Despite the debate over the excessive militarization of U.S. police forces that was sparked after the protests in Ferguson, Missouri, last month, the Defense Department continues to dole out military vehicles designed for war zones, sometimes to entities that appear to have little need for them.
The latest recipient of a such a vehicle — a Mine-Resistant Ambush Protected vehice, or an MRAP — is the San Diego Unified School District, NBC San Diego reports.
The district obtained its $733,000 war machine through the Defense Department’s 1033 program which distributes excess military gear and equipment to law-enforcement agencies throughout the country.
Recipients generally pay only for transportation and maintenance costs.
The 1033 program began receiving heavy criticism earlier this year as news reports started calling attention to it and pointing out that small towns with relatively low crime rates were scoring the vehicles. The argument against the program has generally been that instills a military mindset in local police forces.
That mindset was on display during last month’s protests in Ferguson, which began after a police officer there shot 18-year-old Michael Brown. During the protests, local police forces rolled out their mine-resistant vehicles and other high-caliber weaponry to stave off a mass riot.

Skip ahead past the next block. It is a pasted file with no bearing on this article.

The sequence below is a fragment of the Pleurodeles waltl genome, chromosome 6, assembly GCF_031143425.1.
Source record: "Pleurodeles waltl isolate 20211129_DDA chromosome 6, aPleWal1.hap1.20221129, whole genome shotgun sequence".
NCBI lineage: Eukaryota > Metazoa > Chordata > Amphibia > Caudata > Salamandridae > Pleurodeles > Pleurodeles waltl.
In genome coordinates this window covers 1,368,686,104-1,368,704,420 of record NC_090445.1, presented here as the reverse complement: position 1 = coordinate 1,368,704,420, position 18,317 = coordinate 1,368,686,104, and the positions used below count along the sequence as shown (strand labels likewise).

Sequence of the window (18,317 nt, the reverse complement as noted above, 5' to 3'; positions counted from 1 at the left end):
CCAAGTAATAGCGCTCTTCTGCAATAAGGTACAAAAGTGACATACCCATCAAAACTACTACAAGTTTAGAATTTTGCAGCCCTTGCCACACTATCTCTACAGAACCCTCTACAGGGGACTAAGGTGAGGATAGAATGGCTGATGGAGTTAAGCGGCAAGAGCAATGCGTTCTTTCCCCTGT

Most recipients of the gear have defended the program, citing potential threats.
“We recognize the public concern over perceived ‘militarization of law enforcement,’ but nothing could be further from the truth for School Police,” San Diego Unified School District police Capt. Joseph Florentino said in a press release, according to NBC San Diego.
“It’ll be designed for us to get into any hostile situation and pull kids out,” he continued. “We can fit about a full elementary class into the back of [the] vehicle.”
A number of politicians have called for a review of the 1033 program and of police militarization in general.
At a Senate hearing Tuesday, Oklahoma U.S. Sen. Tom Coburn criticized the grant program, saying “we’ve stepped across the line and actually have created some problems that wouldn’t have been there otherwise.”
Brian Kamoie, a Department of Homeland Security grant administrator, cited last year’s Boston marathon bombing as a prime example of an MRAP’s usefulness.
“Grant funds provided to Massachusetts and to Boston saved lives and restored and ensured public safety in the aftermath of the Boston Marathon bombing,” Kamoie said.